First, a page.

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Science communicators – key insights

Measuring nitrogen leakage from soil, Kenya

The way climate scientists engage with the public should be based on the best available evidence. We support climate scientists and other technical experts to engage effectively and with confidence, putting the science of climate change communication into practice. 

Climate science is filled with uncertainties, a notorious stumbling block for communicating with non-scientists. For some, the topic can seem abstract and intangible. For others, the abstract statistics that define the climate discourse can feel distant from their day-to-day experiences. In some nations, the issue is politically polarised; in others, the absence of a public and political discourse is the problem. 

Nonetheless, the same social science literature that documents the challenges involved in engaging the public with climate change also provides robust guidance on how to communicate more effectively.

Key insights from our work 

    • The messenger is at least as important, if not more so, than the message itself. Polling consistently shows that scientists are trusted in society, and speaking authentically can help retain that position of trust and confidence in their expertise.
    • The science of climate change communication is now well developed, and something that science communicators can be confident in. There are now decades’ worth of evidence from the social and behavioural sciences that can be drawn on – advice on communicating effectively needn’t be based on trust or anecdotes.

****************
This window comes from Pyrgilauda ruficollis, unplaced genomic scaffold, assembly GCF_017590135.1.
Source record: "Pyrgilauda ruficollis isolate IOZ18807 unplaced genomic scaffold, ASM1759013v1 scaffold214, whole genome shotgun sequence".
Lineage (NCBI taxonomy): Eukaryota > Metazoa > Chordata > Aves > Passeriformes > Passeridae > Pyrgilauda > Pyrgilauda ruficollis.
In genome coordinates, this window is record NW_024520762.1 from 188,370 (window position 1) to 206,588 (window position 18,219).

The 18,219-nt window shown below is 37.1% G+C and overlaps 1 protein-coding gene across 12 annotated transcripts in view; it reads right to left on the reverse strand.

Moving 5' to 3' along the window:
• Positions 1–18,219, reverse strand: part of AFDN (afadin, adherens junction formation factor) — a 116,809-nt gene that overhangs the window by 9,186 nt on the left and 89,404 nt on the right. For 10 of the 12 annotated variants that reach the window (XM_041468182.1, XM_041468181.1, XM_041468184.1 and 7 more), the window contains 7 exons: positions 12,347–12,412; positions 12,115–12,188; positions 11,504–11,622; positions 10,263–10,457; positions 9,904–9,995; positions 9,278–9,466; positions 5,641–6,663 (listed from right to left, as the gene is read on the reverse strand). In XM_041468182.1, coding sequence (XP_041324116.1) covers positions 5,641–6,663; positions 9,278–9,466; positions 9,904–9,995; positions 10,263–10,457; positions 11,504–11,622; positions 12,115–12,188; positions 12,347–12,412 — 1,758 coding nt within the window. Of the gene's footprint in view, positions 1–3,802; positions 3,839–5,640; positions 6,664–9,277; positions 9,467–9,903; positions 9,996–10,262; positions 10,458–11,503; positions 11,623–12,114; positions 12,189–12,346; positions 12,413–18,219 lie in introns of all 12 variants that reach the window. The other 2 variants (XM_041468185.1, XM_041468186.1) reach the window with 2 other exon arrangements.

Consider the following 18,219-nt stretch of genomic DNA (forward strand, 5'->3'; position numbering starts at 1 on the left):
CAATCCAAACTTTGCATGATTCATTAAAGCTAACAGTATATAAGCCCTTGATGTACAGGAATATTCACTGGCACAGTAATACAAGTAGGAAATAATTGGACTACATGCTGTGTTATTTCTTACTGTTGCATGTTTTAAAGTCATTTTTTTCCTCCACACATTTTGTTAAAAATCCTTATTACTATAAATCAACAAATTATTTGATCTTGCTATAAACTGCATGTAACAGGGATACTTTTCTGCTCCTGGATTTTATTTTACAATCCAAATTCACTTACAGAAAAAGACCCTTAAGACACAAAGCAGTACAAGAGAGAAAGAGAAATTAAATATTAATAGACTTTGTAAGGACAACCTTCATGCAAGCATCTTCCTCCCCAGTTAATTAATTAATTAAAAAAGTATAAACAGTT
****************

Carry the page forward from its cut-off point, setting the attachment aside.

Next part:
• While clear, simple explanations and visualisations of climate science knowledge matter, evidence shows that how people receive information and apply it to their own lives depends more on their worldviews, values and social norms.
    • Navigating risk, uncertainty, the role of scientific expertise in society and how scientists want to be heard are all complex and nuanced subjects – but there is now a solid evidence base to learn from.

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Further Reading

Reports & guides

The uncertainty handbook

    • Many universities and research funders offer training and support for climate scientists, but it tends to be a one-off with little follow-up support tailored to the individual. It also often focuses on media skills, which teach participants to ‘perform’ for an event – often a high pressure one – rather than giving them the skills to adapt to different audiences. 
    • This perpetuates a lack of confidence among the expert community in terms of their participation in public and policy discussions, which means the pool of public-facing spokespeople who can give their specialist technical knowledge a wider social context is extremely narrow in terms of diversity. Broadening the range of voices who are willing and able to engage the public on climate science is vital. 

Case studies from around the world of climate scientists engaging the public

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